During her time on the platform, Graham shared the story of a woman named Monique (name changed) who was removed from her mother at age six and lived in 13 foster families between then and when she turned 18.
While she was in the foster care system, she was adopted, and the father abused her. She was removed from that home too.
“When Monique aged out of the foster care system, she had no family, no support and nowhere to go in time of crisis,” Graham said. “She began using drugs and alcohol to numb the pain from her trauma, which led her to being trafficked and eventually she found herself unexpectedly pregnant with her first child.”
She had the baby, but DHS removed the child from her home because she was unable to provide care. She continued down a dark path, and when she became pregnant a second time, she planned to have an abortion, Graham said.
“Through a mutual friend, Monique met an advocate from a pro-life organization who showed her compassion and empathy and showed her that she had other choices,” she said. “The advocate told her she would foster her daughter, connect her to a church and help her with resources to provide ongoing support through a continuum of care. Again, counter to the ‘necessary’ message she was told by culture, Monique chose life.”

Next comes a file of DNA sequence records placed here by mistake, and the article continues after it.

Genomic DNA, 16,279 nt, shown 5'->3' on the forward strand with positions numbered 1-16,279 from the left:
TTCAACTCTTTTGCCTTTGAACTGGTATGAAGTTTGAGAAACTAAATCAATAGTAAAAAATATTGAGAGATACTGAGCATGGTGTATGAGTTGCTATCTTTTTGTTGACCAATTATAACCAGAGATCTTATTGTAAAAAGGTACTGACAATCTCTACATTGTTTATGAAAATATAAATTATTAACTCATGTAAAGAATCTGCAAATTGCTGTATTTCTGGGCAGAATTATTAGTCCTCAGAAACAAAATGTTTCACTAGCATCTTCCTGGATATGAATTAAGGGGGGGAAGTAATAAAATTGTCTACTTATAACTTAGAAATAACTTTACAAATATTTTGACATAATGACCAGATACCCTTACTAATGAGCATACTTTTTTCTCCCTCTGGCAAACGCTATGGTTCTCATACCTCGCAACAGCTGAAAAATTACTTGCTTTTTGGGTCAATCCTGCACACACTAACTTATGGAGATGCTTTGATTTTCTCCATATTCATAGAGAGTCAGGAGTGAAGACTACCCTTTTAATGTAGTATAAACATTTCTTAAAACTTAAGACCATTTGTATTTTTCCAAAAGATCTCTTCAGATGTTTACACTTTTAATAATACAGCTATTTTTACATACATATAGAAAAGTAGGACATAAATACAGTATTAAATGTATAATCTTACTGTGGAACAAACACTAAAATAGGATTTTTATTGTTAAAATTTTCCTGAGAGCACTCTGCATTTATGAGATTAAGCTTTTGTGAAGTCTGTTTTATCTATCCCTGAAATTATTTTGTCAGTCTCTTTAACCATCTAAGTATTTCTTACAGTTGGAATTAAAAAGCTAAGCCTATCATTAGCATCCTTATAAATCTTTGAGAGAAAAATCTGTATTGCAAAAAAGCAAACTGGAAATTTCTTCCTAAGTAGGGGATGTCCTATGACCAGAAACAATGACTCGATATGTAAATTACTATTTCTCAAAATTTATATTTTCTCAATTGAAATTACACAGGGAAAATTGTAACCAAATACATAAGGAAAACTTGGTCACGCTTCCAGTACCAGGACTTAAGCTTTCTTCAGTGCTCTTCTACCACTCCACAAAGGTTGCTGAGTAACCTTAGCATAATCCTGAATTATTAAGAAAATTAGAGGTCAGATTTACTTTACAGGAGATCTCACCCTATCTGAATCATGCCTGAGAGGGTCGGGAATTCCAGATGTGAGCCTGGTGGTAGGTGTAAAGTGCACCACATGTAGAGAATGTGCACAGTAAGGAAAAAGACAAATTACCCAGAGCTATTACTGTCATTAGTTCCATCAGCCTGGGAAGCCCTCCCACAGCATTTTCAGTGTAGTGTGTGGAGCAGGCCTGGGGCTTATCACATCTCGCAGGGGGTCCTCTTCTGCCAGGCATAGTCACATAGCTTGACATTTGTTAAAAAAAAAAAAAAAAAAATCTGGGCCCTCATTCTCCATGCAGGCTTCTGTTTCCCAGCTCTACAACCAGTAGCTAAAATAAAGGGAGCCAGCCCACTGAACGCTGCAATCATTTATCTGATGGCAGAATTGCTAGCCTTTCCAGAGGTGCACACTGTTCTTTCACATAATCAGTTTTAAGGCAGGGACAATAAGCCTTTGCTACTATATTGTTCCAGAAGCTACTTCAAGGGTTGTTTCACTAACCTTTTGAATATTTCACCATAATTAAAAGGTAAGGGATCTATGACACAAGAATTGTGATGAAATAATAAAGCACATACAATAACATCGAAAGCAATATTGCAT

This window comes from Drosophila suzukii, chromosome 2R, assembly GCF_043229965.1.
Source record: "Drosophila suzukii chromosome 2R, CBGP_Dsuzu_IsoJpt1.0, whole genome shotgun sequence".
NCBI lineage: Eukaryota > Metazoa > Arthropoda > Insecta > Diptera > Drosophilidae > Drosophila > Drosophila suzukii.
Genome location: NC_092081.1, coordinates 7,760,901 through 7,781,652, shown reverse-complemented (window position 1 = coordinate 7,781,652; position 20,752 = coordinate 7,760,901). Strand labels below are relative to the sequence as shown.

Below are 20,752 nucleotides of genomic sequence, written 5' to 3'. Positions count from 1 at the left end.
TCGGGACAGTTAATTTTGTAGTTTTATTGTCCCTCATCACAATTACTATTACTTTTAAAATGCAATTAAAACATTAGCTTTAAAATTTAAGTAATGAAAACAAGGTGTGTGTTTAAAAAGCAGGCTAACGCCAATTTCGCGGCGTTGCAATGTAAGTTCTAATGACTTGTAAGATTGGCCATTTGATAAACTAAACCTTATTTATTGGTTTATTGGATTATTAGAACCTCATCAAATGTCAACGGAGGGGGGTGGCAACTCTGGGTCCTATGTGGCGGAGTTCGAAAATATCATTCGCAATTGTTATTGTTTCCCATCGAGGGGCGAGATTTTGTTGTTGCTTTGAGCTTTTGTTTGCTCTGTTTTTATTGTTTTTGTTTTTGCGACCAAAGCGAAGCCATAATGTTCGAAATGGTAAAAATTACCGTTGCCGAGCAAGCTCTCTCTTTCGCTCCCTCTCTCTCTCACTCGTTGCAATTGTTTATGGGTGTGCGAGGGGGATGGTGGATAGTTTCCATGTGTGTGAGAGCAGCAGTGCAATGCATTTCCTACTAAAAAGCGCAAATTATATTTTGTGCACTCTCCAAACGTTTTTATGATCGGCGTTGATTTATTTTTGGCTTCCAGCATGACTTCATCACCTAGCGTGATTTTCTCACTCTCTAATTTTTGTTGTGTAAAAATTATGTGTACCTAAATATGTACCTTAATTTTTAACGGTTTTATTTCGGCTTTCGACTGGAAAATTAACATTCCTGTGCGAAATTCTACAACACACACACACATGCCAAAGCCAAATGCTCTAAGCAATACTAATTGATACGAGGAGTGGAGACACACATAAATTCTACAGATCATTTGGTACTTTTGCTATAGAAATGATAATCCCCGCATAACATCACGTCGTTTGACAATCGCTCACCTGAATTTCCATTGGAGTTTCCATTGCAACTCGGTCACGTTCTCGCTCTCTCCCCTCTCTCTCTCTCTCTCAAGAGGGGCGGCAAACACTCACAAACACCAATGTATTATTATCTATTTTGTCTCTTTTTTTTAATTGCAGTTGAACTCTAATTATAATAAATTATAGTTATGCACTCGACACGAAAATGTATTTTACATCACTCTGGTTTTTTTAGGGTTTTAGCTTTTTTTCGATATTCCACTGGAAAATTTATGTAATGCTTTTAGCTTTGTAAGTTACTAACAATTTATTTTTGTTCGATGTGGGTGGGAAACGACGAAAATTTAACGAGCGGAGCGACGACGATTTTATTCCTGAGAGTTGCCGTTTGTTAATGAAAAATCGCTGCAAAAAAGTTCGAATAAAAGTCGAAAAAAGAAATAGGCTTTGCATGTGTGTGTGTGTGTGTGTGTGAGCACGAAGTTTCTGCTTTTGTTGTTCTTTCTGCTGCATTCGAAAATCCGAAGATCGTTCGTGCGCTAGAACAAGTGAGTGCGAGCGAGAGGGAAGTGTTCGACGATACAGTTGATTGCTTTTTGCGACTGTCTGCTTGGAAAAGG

Today, Baby E is alive and ready for a forever family, Graham said. “God sent someone to her (Monique) and told her she didn’t have to believe that lie. We need to recognize that most women like Monique are considering abortion because they feel afraid, overwhelmed, unsupported and with limited options. Some can hardly support themselves, let alone a child. Some are pressured by their partner and don’t have anyone else in their life to help them.”
A potential post-Roe world
As the church faces a potential post-Roe world, “we need to welcome these women with open arms, love them, value them, support them — not criminalize them. And yes, communicate a way that reaches them with a sense of empathy all while keeping Christ’s compassion for the broken and the hurting at the center.”
One way ERLC is promoting this approach is through the Stand for Life Conference in Washington, D.C. on Jan. 22, 2023, the 50th anniversary of Roe v. Wade.
“This event is being created to unify leaders, influencers and organizations and the church to strategically enhance the holistic pro-life movement through the next generation,” Graham said. “We want the church to be the first place a woman goes in her time of crisis.”
Smith said part of that holistic support will come from churches engaging with foster care and adoption systems within their states.
“If we are going to create a culture where women in crisis will take a pregnancy to term, we’ve got to create a culture where they know that many Christians desire to adopt,” he said. “They’ve got to know children won’t linger in foster care and adoption systems within our states.”
For more stories from the 2022 Southern Baptist Convention Annual Meeting, visit thebaptistpaper.org/sbc2022.